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Wednesday, June 4, 2014

Soldier Calls ‘PR Campaign’ Against Bergdahl ‘Disgusting’

A sign announcing the release of Sgt. Bowe Bergdahl sits outside Zaney's coffee shop where Bergdahl worked as a teenager on June 2, 2014 in Hailey, Idaho. (Scott Olson/Getty Images)

A sign announcing the release of Sgt. Bowe Bergdahl sits outside Zaney’s coffee shop where Bergdahl worked as a teenager on June 2, 2014 in Hailey, Idaho. (Scott Olson/Getty Images)

A new video out from the Taliban shows his release to American special forces on Saturday, as the debate continues over whether Sgt. Bowe Bergdahl is a deserter, defector or hero.

Here & Now’s Robin Young speaks with Matthew Farwell, a former infantry soldier in Afghanistan who helped write a 2012 Rolling Stone profile of Bowe Bergdahl.

Interview Highlights: Matthew Farwell

On the criticism Bergdahl has received from members of his unit

“The unit itself appeared to have discipline and morale problems. You can review footage from Sean Smith of the Guardian, who embedded with them for a month. And when reviewing that footage, as a former infantryman, I looked at the way those soldiers were conducting operations, and I was stunned with the lack of professionalism.”

“So you’ve got soldiers who have come back from a pretty hellish deployment, had to shut up about it for five years, and now, the bubble’s burst and they can finally talk about it, and they’re directing a lot of the anger that is natural for any soldier to feel after a war directly at Bergdahl, which I think is unfair.”

On allegations that soldiers died looking for Bergdahl

“Applying any direct causal relationship — you know, Bowe Bergdahl and those soldiers dying — and I have the greatest sympathy for those families and those soldiers. I have a brother who was killed serving his country. I know how horrible that feels. But, you know, I don’t think it’s fair to lay that directly at Bergdahl’s feet, and the fact is, it’s a bad area. Any time that you flood that zone with soldiers, there are going to be fatalities. So I think it’s kind of a weak link, and it’s an emotional argument that resonates with people, but isn’t necessarily factual.”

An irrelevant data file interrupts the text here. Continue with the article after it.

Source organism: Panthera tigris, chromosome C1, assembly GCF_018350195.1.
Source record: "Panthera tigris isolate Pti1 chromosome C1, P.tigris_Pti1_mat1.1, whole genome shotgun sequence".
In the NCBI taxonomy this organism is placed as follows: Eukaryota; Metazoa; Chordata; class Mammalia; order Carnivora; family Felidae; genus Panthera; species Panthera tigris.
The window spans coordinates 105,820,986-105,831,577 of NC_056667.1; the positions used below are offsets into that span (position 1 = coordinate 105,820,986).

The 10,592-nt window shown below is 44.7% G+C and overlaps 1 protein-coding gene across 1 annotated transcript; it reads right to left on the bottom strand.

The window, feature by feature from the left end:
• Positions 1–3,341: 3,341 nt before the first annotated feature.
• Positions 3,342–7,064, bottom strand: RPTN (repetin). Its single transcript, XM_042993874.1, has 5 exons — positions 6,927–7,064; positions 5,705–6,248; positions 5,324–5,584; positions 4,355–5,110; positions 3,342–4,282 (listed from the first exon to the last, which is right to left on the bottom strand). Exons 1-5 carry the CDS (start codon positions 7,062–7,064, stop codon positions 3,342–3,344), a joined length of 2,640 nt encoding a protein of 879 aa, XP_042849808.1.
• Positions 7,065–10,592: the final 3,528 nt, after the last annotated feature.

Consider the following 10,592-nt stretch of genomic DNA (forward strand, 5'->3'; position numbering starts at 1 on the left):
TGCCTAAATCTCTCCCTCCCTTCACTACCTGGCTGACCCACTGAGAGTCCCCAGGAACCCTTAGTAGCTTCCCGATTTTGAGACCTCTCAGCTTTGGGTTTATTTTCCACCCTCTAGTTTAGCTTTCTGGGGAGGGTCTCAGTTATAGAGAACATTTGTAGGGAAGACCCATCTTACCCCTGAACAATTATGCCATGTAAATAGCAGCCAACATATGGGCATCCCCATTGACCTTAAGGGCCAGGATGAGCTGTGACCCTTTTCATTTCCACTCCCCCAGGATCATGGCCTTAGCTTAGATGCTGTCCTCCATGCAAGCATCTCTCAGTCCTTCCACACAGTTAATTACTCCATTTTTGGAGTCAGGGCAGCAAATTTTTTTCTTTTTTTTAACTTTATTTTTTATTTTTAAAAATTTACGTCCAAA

On the “PR campaign” surrounding Bergdahl’s release

“I think it’s fairly interesting and somewhat disgusting how politicized this has been.”

“The political game being, you know, playing typical Washington games of using U.S. soldiers as pawns and props to make a political argument. Also, Bob and Jani Bergdahl, the parents of Bowe, are lovely people, they are good Americans, and they have been through hell in the past five years, and I think the amount of disrespect they’ve been getting from all sides has been absolutely disgusting.

Video: Guardian footage from Afghanistan that includes Bergdahl

Guests

Transcript

ROBIN YOUNG, HOST:

From NPR and WBUR Boston, I'm Robin Young.

JEREMY HOBSON, HOST:

I'm Jeremy Hobson. It's HERE AND NOW. And we'll start this hour with Bowe Bergdahl. In a few minutes, we'll go to his hometown of Hailey, Idaho.

YOUNG: But first to calls for him to be tried as a traitor and reports that a PR firm run by a former Republican strategist is behind those calls. Matthew Farwell is a former soldier who helped write the 2012 Rolling Stone profile of Bergdahl. Matt, what do you make of this criticism from his unit?